Samuel Johnson John ObieDr. Samuel  Johnson (1709-1784) ……. 

poet, essayist, moralist, literary critic, biographer, editor & lexicographer ……..

& considered by many as the most distinguished man of letters in English History.


Allow me once more to remind readers that although Samuel Johnson was not awarded a Doctorate until 1765 (by Trinity College, Dublin), habit (and respect) has caused me to think of him, at all times, as Doctor regardless of his actual age.

As a result, I have taken the liberty of referring to him throughout this series by this title.




Love and Marriage


Forgive me, but I can not resist adding this piece of music here!


After returning from Oxford to Litchfield, a good friend of Doctor Johnson, Harry Porter (1691-1734), became ill and, in 1734, eventually died leaving a wife, Elizabeth Tetty Porter (1689-1752), nee Jarvis, and three children.  Mrs Porter and her husband thought well of Doctor Johnson and she is said to have told her daughter, Lucy, when meeting him that he was the most sensible man that I ever met.

Elizabeth PorterMrs. Elizabeth Porter painted by Maria Verelst (1680-1744)


Several months after the death of Mr. Porter, Doctor Johnson began his courtship of Mrs. Potter who was now 45 years of age while he was 25.  Mrs. Potter encouraged his advances and it would seem that their difference in age did not concern them too much.  However, this was not the case with her family.  Despite their opposition, they were married on 9th July, 1735 at St. Werburgh’s Church in Derby.  One of her sons, Jervis, never accepted the marriage and severed relations with his mother, while her other son, Joseph, came around.  Lucy, her daughter was seemingly agreeable to the union from the beginning.

St. Werburgh's ChurchSt. Werburgh’s Church when it was still in use; this photograph appears with the permission of Mr. David Upton at Old Derby Photos

Dr. Johnson called his wife, Tetty or Tetsey, which are regional contractions of the name Elizabeth.  During their courtship, Mrs. Porter said that she was make her savings available to Dr. Johnson, which she did.  Following their marriage, a Dowry of over £600 was invested in the setting up of Edial Hall, a private school at Edial near Lichfield.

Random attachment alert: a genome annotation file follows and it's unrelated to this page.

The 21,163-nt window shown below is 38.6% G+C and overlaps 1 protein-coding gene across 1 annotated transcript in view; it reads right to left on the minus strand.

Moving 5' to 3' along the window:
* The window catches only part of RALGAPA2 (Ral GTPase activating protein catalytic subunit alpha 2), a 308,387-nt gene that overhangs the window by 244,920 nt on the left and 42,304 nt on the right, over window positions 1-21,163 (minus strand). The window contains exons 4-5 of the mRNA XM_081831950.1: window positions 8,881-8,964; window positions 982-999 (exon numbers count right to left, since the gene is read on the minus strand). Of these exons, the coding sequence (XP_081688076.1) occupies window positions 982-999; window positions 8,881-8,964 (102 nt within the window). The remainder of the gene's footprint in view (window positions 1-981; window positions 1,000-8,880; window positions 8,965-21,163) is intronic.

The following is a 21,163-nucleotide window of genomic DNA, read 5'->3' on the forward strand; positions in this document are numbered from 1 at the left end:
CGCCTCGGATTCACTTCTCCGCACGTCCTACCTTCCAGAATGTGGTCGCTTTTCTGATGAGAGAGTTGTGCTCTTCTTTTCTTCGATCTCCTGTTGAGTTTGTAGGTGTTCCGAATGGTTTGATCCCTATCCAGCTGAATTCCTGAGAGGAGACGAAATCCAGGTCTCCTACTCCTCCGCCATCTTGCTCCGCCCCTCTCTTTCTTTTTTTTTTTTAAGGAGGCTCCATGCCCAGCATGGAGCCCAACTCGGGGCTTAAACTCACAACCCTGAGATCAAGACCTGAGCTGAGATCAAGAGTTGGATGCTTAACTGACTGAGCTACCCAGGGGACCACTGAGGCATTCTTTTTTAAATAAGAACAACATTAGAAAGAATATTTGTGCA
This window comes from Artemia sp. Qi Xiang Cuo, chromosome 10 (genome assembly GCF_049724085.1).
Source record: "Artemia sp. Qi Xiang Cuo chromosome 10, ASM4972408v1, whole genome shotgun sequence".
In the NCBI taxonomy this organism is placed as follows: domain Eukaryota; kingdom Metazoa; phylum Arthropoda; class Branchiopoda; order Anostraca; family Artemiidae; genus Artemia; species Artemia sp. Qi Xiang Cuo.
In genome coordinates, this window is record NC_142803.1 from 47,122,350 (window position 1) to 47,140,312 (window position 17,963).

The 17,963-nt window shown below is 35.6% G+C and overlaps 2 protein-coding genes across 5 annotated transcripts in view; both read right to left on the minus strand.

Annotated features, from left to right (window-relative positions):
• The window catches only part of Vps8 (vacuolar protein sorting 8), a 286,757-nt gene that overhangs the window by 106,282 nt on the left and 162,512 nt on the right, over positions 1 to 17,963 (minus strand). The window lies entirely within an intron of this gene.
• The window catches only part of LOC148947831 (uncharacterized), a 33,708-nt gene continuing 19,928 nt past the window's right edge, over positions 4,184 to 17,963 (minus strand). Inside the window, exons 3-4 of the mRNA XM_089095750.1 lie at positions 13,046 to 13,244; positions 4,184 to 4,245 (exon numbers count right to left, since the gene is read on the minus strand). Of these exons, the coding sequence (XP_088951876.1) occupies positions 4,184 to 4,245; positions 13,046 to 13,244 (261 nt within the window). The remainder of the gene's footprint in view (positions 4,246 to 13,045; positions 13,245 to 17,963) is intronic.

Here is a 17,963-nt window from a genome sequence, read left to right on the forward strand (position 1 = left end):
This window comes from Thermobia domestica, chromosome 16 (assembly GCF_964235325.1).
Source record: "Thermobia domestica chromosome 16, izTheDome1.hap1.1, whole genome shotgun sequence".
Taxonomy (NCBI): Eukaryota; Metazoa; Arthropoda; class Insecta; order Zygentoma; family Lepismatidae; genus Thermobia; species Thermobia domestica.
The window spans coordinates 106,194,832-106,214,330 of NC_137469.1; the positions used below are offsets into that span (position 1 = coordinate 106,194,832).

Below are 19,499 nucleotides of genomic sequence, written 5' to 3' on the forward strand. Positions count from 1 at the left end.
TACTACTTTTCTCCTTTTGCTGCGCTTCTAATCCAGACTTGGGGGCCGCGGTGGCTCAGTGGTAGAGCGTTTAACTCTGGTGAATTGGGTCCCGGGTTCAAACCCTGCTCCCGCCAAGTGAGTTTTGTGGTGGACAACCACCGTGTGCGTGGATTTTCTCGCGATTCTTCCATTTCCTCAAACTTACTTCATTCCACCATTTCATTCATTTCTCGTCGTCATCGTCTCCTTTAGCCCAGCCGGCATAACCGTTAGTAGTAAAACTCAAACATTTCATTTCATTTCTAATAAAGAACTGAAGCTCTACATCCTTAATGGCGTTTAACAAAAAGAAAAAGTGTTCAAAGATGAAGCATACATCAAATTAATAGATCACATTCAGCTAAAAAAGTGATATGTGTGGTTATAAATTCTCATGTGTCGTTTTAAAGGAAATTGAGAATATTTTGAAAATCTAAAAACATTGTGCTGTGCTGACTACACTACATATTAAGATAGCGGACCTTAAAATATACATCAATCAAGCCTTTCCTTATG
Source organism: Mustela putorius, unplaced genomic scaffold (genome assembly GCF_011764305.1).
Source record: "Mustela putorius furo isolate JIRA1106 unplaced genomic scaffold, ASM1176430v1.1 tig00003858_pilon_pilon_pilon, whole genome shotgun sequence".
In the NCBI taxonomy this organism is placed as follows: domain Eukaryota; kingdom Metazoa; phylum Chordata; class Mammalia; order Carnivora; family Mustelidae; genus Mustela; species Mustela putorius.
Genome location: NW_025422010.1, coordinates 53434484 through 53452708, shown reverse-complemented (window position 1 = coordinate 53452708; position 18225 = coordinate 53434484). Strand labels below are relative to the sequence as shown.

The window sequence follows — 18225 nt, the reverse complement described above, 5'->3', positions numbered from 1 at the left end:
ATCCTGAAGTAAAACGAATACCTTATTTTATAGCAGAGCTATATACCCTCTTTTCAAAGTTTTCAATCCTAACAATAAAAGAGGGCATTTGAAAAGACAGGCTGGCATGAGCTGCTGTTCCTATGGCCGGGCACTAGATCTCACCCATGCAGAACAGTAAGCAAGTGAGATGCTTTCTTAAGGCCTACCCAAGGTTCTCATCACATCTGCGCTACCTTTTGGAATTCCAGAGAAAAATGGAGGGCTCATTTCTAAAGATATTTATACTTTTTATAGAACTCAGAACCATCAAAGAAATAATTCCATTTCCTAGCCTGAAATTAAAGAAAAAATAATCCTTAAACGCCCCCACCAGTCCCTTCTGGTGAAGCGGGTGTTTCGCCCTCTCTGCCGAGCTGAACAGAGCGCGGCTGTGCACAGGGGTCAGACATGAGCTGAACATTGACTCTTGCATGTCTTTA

Edial_Hall_SchoolEdial Hall

Doctor Johnson believed that if he ran his own school, he could be a successful teacher.  His school at Edial opened in 1735.  There were three pupils: Lawrence Offley (1719-1749), George Garrick (1723–1779) and David Garrick (1717-1779) who became the most celebrated actor of his time.

David Garrick painted by Pompeo Batoni (1708-1787)

Unfortunately, the School was unsuccessful and markedly depleted Mrs. Johnson’s fortune.  It is believed that the signs of Tourette Syndrome (i.e. Tics etc) were the prime cause of his failure as a school master since it seemingly frightened both pupils and their parents.


As sad and as unfortunate as this may be (and it was), the failure of Edial Hall School meant that Dr. Johnson had to secure work elsewhere.  This other work eventually led to his becoming the most distinguished man of letters in English History!  Of course it is possible that he might well have achieved this accolade as well as being a school master, but alas, this, we will never know.


The failure of the school resulted in Doctor Johnson giving up his teaching plans and to concentrate on the writing of his first major work, the historical tragedy Irene.